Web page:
FT-IR spectra were recorded on a 102 MB BOMEM apparatus. Samples for FT-IR measurements were prepared by dissolving them in 1.5 wt% aqueous solution containing phosphate buffer 0.1 M NaCl (pH 7.2). IR spectra were recorded on hydrated film, using AgBr windows with a resolution of 2-4 cm-1 and 100-500 scans.

Cellular uptake of albumin nanoparticles

HeLa cancer cells were cultured as described previously (21). In brief, the cancer cells were seeded in 24-well-plates at a density of 2×104 cells per well and cultured at 37 °C and 5% CO2 in RPMI 1640 (Biochrom, Berlin, Germany) supplemented with antibiotics (100 U/mL penicillin and 100 µ/mL streptomycin; Gibco, Berlin, Germany) and fetal bovine serum (FBS), for about 2 days till the cells reached 70% confluence. Then the cells were incubated with prepared nanoparticles conjugated with fluorescent for 4 hours at 37 °C and 5% CO2. For imaging, HeLa cells were gently rinsed with DMEM/FBS twice and subsequently fixed in formaldehyde 4% for 5 minutes. The photos were taken by invert fluorescent microscope.

MTT assay

Human amniotic epithelial (AE) cells were prepared using fresh human placenta after elective Cesarean, as described previously (22). The AE cells were seeded at density of 5×104 per well in gelatin-coated 24-well plate and incubated overnight in incubator (37 °C, 5% CO2) in DMEM/F12 supplemented with 10% FBS. The AE cells were incubated with 250 µL suspension of the nanoparticles overnight. Then the cells were washed using phosphate buffered saline (PBS) at pH 7.4. The cells without treatment were used as control group. For cytotoxicity assay, 250 µL of MTT solution (5 mg/mL) was added to each well and the plates were incubated for 4 h. The MTT formazan crystals were then dissolved with 1 mL DMSO at room temperature. The optical density (OD) was measured at 570 nm with a spectrophotometer (CE7500, Cecil, UK). The blank well (containing only medium) was used for zero adjustment. The viable rate was calculated by the following equation:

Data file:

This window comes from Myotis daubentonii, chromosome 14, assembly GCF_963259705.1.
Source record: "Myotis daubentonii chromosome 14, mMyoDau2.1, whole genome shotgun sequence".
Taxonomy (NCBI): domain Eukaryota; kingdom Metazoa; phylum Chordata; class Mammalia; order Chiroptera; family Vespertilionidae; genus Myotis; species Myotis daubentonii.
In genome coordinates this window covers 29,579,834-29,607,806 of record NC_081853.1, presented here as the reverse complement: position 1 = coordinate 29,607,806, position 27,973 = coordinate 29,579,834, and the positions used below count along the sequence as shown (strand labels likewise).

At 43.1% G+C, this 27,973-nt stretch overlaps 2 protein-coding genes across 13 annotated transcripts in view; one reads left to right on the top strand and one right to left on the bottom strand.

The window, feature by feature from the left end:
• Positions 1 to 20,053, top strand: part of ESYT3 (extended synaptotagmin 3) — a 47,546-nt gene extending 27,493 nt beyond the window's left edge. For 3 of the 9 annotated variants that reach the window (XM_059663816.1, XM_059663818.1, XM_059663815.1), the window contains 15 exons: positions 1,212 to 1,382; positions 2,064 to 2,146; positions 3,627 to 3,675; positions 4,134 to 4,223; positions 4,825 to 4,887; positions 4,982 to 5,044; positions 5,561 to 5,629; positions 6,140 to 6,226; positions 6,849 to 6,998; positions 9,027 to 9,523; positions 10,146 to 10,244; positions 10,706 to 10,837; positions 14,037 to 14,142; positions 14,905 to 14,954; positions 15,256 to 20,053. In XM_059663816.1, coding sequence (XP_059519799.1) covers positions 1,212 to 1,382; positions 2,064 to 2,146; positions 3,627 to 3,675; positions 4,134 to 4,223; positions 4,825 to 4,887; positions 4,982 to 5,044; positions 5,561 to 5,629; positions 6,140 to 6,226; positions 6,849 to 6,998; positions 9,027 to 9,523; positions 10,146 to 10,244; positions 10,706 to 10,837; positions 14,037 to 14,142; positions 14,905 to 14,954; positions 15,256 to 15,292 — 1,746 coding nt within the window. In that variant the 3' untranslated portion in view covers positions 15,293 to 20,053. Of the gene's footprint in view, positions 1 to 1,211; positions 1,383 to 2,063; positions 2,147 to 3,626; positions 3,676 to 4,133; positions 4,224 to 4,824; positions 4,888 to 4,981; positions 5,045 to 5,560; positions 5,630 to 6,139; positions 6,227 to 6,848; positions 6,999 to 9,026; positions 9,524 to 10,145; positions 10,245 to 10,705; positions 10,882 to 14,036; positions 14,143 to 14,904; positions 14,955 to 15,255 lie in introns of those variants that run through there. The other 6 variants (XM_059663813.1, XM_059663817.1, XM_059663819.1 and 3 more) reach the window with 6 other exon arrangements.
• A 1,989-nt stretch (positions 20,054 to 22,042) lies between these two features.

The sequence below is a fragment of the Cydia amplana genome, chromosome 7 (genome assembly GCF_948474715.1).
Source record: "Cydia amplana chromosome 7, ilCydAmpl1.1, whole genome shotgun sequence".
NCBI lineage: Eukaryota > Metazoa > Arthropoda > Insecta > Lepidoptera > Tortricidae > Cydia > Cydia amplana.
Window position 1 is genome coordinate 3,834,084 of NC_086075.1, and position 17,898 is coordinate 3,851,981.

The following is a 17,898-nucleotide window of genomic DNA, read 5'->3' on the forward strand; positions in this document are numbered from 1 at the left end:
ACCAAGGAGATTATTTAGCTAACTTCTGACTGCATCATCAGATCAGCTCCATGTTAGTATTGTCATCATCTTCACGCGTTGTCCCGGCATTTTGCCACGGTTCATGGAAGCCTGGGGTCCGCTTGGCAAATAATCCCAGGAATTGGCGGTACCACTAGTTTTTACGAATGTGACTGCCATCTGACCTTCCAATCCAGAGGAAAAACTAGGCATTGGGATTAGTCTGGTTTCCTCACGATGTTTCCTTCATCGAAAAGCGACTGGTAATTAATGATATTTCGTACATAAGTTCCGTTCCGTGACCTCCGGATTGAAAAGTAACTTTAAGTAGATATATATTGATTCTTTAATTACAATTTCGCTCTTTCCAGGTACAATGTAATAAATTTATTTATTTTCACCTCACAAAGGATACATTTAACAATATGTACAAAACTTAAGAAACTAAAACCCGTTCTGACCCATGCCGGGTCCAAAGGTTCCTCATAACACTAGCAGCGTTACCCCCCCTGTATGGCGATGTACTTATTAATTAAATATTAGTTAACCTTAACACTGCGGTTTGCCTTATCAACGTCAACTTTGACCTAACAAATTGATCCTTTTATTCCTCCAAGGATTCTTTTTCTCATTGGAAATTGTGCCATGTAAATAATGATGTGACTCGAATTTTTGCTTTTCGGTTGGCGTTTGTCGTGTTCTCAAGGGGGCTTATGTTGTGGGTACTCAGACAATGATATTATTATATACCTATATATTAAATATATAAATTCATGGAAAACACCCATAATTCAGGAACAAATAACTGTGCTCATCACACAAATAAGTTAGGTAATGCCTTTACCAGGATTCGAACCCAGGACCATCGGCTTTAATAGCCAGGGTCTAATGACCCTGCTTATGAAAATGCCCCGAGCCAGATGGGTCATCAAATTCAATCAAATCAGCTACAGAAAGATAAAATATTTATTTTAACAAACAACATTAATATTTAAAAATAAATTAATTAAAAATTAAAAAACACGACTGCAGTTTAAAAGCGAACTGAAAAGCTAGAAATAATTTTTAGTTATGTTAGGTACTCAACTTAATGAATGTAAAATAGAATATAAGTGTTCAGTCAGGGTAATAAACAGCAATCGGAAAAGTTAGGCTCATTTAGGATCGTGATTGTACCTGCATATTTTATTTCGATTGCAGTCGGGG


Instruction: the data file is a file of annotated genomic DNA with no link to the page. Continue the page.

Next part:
Viable rate = (ODtreated/ODcontrol )× 100%

ODcontrol was obtained in the absence of nanoparticles and ODtreated was obtained in the presence of nanoparticles.

Preparation of docetaxel-loaded nanoparticles

A stock solution of docetaxel (5 mg/mL) was prepared and 200 µL was added to 20 mg of glutaraldehyde and UV + glucose cross-linked albumin nanoparticles. The volume was adjusted with water to 5.0 mL. The mixture was stirred for 4 h (650 rpm) at room temperature to achieve a loading equilibrium of docetaxel.

HPLC analysis for docetaxel release

Dialysis technique was used to evaluate drug release from albumin nanoprticles. A dialysis tube (molecular weight cut-off: 8 kDa) containing prepared docetaxel-loaded nanoparticles (5 mL) was put in a medium consisting of 20 mL PBS (pH =7.4) containing 0.1% Tween 80 and stirred continuously on a shaker incubator for over 12 days at 37 °C. At selected time intervals, 15 mL of the medium was removed and the medium was replenished with freshly prepared PBS. The aliquots were then exposed to dichloromethane for liquid-liquid extraction of docetaxel. The extraction procedure was repeated three times and the extracted organic phase was evaporated and the remnants were dissolved in 200 μL acetonitrile and were subjected to HPLC analysis. Drug release data were expressed as the percentage of the cumulative amount of drug release.